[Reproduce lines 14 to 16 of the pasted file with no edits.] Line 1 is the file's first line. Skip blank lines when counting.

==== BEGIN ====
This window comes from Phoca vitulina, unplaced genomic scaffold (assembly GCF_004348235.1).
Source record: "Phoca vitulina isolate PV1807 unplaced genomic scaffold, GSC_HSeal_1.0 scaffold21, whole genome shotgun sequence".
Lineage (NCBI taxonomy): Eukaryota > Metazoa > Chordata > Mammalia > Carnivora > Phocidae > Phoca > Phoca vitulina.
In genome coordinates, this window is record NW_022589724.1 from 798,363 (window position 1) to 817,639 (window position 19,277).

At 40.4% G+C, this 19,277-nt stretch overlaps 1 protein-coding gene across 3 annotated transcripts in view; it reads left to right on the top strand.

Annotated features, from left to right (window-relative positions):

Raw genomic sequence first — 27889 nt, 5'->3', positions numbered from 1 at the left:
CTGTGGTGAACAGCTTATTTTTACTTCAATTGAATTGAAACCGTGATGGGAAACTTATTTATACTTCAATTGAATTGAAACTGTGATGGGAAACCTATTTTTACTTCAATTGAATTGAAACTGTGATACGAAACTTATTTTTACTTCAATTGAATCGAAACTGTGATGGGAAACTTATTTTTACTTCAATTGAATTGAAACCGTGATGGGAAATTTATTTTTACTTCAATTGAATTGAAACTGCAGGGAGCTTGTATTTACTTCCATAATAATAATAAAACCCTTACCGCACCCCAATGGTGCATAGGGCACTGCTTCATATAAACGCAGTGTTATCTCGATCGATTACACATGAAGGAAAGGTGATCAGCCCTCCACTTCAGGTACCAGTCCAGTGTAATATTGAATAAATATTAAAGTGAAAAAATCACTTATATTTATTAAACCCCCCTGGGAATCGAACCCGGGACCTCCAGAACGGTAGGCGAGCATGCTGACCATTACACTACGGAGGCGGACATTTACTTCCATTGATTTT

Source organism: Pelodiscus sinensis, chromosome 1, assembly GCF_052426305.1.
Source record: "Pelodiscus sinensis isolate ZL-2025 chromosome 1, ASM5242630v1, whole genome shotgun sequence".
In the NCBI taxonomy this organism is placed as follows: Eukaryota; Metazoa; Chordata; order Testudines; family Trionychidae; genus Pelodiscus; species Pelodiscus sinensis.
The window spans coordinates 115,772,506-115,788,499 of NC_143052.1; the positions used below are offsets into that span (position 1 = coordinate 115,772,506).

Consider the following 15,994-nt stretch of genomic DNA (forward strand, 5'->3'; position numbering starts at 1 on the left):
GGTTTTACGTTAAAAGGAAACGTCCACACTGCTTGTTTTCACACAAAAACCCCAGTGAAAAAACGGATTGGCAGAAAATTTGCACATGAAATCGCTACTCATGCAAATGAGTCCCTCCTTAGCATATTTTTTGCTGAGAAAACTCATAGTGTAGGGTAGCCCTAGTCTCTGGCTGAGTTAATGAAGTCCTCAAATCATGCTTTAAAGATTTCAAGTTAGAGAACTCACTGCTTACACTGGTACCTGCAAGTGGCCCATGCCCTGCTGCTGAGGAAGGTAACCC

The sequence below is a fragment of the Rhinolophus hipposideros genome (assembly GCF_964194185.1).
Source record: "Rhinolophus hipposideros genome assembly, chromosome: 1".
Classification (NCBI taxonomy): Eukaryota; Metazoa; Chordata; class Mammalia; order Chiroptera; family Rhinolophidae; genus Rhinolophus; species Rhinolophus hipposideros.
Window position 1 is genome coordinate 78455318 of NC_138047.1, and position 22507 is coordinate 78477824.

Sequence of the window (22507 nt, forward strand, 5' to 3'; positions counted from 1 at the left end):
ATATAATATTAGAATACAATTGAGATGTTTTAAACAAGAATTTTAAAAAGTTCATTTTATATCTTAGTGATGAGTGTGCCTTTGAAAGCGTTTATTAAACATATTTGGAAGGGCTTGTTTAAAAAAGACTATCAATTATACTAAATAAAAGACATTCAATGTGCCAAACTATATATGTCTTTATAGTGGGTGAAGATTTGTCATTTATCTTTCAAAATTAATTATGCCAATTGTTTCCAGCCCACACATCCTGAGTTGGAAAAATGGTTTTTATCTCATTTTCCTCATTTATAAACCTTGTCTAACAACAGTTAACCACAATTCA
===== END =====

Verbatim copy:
GGTTTTACGTTAAAAGGAAACGTCCACACTGCTTGTTTTCACACAAAAACCCCAGTGAAAAAACGGATTGGCAGAAAATTTGCACATGAAATCGCTACTCATGCAAATGAGTCCCTCCTTAGCATATTTTTTGCTGAGAAAACTCATAGTGTAGGGTAGCCCTAGTCTCTGGCTGAGTTAATGAAGTCCTCAAATCATGCTTTAAAGATTTCAAGTTAGAGAACTCACTGCTTACACTGGTACCTGCAAGTGGCCCATGCCCTGCTGCTGAGGAAGGTAACCC

The sequence below is a fragment of the Rhinolophus hipposideros genome (assembly GCF_964194185.1).
Source record: "Rhinolophus hipposideros genome assembly, chromosome: 1".